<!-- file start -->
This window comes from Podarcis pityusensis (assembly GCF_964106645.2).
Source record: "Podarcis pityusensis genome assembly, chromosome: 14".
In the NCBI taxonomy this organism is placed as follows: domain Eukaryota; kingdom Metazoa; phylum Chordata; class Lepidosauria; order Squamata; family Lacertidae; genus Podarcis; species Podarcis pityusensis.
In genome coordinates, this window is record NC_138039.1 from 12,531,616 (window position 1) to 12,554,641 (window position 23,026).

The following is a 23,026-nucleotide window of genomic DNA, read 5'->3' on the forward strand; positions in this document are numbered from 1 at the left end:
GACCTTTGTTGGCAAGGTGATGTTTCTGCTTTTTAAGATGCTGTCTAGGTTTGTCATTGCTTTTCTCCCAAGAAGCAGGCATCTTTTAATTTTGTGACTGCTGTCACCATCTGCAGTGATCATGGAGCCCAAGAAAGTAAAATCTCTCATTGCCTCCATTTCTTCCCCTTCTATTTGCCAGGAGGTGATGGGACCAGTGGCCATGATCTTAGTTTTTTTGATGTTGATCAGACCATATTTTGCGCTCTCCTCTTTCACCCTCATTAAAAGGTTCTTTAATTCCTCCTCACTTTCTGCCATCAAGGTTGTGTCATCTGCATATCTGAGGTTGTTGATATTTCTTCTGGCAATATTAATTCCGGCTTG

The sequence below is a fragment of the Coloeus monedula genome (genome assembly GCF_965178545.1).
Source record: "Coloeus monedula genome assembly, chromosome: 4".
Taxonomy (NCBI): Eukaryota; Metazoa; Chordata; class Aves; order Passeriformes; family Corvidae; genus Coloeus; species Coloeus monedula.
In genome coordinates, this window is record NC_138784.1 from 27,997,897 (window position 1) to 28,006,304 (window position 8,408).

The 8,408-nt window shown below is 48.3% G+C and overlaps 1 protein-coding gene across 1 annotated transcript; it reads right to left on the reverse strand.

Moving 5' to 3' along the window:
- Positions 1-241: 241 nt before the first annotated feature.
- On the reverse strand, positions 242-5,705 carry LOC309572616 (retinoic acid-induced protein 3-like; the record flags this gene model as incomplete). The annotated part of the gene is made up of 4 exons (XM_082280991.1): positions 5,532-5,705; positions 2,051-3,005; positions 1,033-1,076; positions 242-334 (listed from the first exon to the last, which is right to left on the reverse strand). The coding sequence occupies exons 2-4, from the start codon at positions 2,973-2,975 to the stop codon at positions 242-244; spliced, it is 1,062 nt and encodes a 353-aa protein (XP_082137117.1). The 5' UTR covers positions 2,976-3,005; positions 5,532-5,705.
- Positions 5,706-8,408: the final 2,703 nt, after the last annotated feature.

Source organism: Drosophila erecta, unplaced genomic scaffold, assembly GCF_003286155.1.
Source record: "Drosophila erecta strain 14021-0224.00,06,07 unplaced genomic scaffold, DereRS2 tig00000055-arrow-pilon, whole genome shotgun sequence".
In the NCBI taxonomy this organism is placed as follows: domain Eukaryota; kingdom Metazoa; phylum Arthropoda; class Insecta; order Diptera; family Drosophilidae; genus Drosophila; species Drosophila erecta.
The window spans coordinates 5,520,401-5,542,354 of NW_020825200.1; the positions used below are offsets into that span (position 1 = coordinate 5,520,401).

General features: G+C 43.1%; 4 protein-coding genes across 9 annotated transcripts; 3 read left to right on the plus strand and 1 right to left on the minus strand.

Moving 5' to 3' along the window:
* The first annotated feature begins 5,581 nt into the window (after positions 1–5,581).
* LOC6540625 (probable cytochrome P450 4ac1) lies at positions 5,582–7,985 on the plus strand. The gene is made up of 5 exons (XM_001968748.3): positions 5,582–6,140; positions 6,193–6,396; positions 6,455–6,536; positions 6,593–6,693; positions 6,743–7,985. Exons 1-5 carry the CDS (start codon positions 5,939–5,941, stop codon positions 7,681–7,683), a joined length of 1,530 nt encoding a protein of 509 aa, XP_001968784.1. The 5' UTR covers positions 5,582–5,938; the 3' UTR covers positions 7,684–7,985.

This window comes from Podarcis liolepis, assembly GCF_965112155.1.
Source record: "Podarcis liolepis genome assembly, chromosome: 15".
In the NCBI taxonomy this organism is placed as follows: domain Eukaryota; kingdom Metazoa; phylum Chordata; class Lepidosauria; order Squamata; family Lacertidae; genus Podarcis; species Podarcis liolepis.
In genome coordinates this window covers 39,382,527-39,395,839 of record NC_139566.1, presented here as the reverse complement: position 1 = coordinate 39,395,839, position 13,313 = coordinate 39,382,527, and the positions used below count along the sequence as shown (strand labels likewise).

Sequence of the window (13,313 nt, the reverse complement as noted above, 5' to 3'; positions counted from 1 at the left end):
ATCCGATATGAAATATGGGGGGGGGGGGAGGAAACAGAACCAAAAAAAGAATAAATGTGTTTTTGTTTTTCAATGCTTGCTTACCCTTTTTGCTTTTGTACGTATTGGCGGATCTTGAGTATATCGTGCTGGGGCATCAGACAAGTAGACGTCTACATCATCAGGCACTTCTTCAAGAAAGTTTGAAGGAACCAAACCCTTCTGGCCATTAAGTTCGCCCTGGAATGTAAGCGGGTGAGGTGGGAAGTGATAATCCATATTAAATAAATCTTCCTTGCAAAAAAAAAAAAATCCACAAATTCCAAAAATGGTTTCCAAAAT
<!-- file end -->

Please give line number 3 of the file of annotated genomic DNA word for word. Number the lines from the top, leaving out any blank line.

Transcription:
In the NCBI taxonomy this organism is placed as follows: domain Eukaryota; kingdom Metazoa; phylum Chordata; class Lepidosauria; order Squamata; family Lacertidae; genus Podarcis; species Podarcis pityusensis.